Synchronization can be executed in the following three scenarios based on the types of primary and secondary LUNs:

  • The primary LUN is a thin LUN not configured with SmartDedupe and SmartCompression and the secondary LUN is a thin LUN with no space allocated. During initial synchronization, data for which space is not allocated on the primary LUN will not be read and synchronized to the secondary LUN.
  • The primary LUN is a thick LUN or a thin LUN configured with SmartDedupe and SmartCompression and the secondary LUN is a thin LUN with no space allocated. During initial synchronization, data in the primary LUN is read in sequence and the consecutive 64 KB all-zero data will not be synchronized to the secondary LUN.
  • In other scenarios, during initial synchronization, the system reads data from the primary LUN in sequence. The 64 KB all-zero data is compressed to 4 KB (16:1), synchronized to the secondary LUN, decompressed to 64 KB, and then written to the secondary LUN. Other data is written to the secondary LUN in sequence.

Splitting

Splitting is a process of stopping data synchronization between primary and secondary LUNs. This operation can be performed only by an administrator. Splitting can be performed for a single remote replication pair or multiple remote replication pairs in a consistency group at one time. After the splitting, the pair relationship between the primary LUN and the secondary LUN still exists and the access permission of hosts for the primary and secondary LUNs remains unchanged.

At some time, for example when the bandwidth is insufficient to support critical services, you probably do not want to copy data from the primary LUN to the secondary LUN. In such cases, you can split the secondary LUN from the primary LUN to suspend data synchronization.

You can effectively control a remote replication process by performing synchronization and splitting.

Primary/Secondary Switchover

A primary/secondary switchover is a process of exchanging the roles of the primary and secondary LUNs in a pair relationship. You can perform a primary/secondary switchover for a single remote replication pair or for multiple remote replication pairs in a consistency group at the same time. A primary/secondary switchover is typically performed in the following scenarios:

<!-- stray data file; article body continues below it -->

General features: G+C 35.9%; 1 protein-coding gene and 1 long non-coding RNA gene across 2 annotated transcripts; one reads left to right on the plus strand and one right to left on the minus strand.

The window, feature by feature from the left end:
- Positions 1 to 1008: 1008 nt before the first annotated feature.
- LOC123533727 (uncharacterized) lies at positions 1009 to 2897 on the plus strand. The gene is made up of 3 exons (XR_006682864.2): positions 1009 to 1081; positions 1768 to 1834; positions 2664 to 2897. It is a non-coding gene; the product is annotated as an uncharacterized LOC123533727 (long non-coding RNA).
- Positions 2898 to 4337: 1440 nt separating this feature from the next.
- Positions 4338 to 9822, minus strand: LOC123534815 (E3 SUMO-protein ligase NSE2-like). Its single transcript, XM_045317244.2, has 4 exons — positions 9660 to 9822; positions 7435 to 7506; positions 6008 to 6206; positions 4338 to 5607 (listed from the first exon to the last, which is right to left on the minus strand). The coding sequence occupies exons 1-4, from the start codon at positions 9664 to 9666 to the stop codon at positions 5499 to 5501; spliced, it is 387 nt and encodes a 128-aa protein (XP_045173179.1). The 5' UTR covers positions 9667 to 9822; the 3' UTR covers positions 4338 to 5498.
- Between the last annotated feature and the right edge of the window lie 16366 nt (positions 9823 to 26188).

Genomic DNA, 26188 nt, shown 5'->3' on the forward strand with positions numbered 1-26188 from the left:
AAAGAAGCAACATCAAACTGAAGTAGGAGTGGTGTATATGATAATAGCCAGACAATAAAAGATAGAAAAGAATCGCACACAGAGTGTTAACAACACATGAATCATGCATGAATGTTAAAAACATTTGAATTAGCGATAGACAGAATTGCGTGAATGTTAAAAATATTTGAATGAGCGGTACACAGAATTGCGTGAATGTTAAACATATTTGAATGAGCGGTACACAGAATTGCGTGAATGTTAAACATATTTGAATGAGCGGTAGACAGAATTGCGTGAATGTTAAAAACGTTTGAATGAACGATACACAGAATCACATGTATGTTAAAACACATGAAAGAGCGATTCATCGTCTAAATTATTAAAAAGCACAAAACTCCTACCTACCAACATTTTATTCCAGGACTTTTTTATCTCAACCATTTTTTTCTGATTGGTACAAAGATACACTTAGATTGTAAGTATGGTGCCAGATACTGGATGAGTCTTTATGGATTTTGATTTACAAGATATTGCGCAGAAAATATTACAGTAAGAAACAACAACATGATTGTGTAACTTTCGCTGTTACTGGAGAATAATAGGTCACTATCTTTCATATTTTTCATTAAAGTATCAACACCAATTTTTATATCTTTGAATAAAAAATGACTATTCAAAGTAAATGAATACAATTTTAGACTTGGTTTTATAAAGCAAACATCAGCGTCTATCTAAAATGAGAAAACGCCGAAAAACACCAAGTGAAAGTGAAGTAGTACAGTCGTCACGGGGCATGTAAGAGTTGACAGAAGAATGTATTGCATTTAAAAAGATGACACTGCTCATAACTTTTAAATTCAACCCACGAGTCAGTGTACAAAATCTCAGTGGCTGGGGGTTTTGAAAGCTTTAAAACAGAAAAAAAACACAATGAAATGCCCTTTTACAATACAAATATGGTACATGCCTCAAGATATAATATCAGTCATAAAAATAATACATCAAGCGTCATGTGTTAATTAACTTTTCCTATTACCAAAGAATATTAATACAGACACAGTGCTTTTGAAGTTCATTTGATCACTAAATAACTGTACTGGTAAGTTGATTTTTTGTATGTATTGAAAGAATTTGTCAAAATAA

• After the primary site recovers from a disaster, the remote replication links are re-established and data is synchronized between the primary and secondary sites.
  • When the primary storage system requires maintenance such as parts replacement, the secondary storage system must take control of services.

After a primary/secondary switchover, services run on the secondary storage system instead of the primary storage system. Data on the secondary LUN must be available prior to the primary/secondary switchover. Determine whether data on the secondary LUN is available by viewing its data status.

Data Status

By determining data differences between a primary and a secondary LUN, the remote replication feature identifies the data status of the current pair. If a disaster occurs, the feature determines whether a primary/secondary switchover is allowed based on the data status of the pair. The data states are Consistent and Inconsistent.

Writable Secondary LUN

Hosts can send data to secondary LUNs. After the remote replication feature is configured, the secondary LUN is read-only by default. If the primary LUN is faulty, the administrator can cancel write protection for the secondary LUN and set the secondary LUN to writable. In this way, the secondary storage system can take over host services, ensuring service continuity. The secondary LUN can be set to writable in the following scenarios:

  • The primary LUN fails and the remote replication links are in disconnected state.
  • The primary LUN fails but the remote replication links are in normal state. The pair must be split before you enable the secondary LUN to be writable.

Link Compression

Link compression is an inline compression technology. In an asynchronous remote replication task, data is compressed on the primary storage system before transfer. Then the data is decompressed on the secondary storage system, reducing bandwidth consumption in data transfer. Link compression has the following highlights:

  • Inline data compression

    Data is compressed when being transferred through links.

  • Intelligent compression

    The system preemptively determines whether data can be compressed, preventing unnecessary compression and improving transfer efficiency.

  • High reliability and security

    Lossless compression technology is used to ensure data security. Multiple check methods are used to ensure data reliability. After receiving data, the secondary storage system verifies data correctness and checks data consistency after the data is decompressed.

  • User unawareness

    Link compression does not affect services running on the hosts and is transparent to users.

  • Compatibility with full backup and incremental backup

    Link compression compresses all data that is transferred over the network regardless of upper-layer services.

Optimizing Data Synchronization Performance

OceanStor storage systems support optimization of data synchronization performance. After optimization, data is transferred to the remote storage system through the optimal path. This avoids the impact of I/O forwarding on performance and improves data synchronization efficiency.

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Updated: 2019-07-11

Document ID: EDOC1000181492